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IOC Demands Clarity Over Russia's Antigay Law, Amid Sochi Preparations

Russian President Vladimir Putin (left) meets IOC President Jacques Rogge in May
Russian President Vladimir Putin (left) meets IOC President Jacques Rogge in May
The International Olympic Committee (IOC) says it wants more clarifications from Russia on the antigay law that is overshadowing preparations for next year's Winter Olympics in the Black Sea resort of Sochi.

IOC President Jacques Rogge, speaking at a news conference in Moscow, said that despite having received assurances from organizers, there were still "uncertainties" that needed further clarification.

"Well, when the law was [enacted], we have received oral reassurances emanating from [Russian Deputy Prime Minister] Mr. Dmitry Kozak, who is in charge of the organization of the [Olympic] games in Sochi," Rogge said. "We asked for a written confirmation of these reassurances. We've received it yesterday. We've studied it this morning. But there are still uncertainties and we have decided to ask for more clarification as of today. So we are waiting for this clarification before having a final judgment on these reassurances."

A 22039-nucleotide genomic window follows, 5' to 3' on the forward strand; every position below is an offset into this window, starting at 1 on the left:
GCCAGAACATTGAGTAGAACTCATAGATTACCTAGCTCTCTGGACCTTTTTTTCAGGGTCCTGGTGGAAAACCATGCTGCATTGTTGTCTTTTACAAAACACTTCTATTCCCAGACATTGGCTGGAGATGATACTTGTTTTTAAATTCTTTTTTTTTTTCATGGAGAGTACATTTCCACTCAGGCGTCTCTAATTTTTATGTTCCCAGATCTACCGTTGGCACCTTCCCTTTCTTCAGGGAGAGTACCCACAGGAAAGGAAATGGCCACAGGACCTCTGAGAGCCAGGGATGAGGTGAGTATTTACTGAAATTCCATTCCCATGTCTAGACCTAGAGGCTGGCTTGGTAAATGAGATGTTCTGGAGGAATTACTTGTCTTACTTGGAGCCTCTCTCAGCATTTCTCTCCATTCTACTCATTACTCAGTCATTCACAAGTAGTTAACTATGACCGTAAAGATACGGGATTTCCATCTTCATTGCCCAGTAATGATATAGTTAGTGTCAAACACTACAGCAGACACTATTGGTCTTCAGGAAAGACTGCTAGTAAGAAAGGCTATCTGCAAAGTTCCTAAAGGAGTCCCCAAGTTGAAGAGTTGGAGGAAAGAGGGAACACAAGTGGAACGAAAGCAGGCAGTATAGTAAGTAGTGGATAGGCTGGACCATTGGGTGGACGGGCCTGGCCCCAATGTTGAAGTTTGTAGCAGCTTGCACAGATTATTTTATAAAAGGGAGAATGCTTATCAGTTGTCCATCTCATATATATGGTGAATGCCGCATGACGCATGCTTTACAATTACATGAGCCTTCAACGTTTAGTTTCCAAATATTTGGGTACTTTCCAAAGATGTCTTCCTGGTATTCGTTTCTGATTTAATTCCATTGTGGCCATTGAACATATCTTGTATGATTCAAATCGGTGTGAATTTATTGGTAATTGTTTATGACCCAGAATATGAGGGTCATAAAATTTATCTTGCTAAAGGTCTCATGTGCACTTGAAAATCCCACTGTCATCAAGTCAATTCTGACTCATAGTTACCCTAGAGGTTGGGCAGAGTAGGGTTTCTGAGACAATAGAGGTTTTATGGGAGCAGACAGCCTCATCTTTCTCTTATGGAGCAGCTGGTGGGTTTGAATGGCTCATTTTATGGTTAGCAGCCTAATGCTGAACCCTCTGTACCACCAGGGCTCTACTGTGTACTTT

The controversial law, signed by President Vladimir Putin in June, bans "propaganda of nontraditional sexual relations" and imposes fines on those holding gay-pride rallies.

Rogge reaffirmed the IOC's commitment to a discrimination-free Olympics.

"The Olympic Charter is very clear. It says that sport is a human right and it should be available to all regardless of race, sex, or sexual orientation," he said. "And the games themselves should be open to all, free of discrimination, so our position is very clear."

The controversial legislation caused a major international outcry and prompted calls for a boycott of the Sochi games.

Earlier this week, British actor Stephen Fry, a gay-rights activist, called for Russia to be barred from hosting the games over what he called the "barbaric" law.

IOC spokeswoman Emmanuelle Moreau said in a statement to state-owned RT television "that boycotts do not solve anything but simply punish Olympic athletes."

Russia's Sports Minister Vitaly Mutko defended the law on August 8, saying, "As for that law, it is not aimed at restricting the rights of citizens, irrespective of their nationality, faith, or any other inclinations. This law is aimed at banning propaganda for minors. No one is going to infringe on anyone's rights."

With reporting by Reuters and AP
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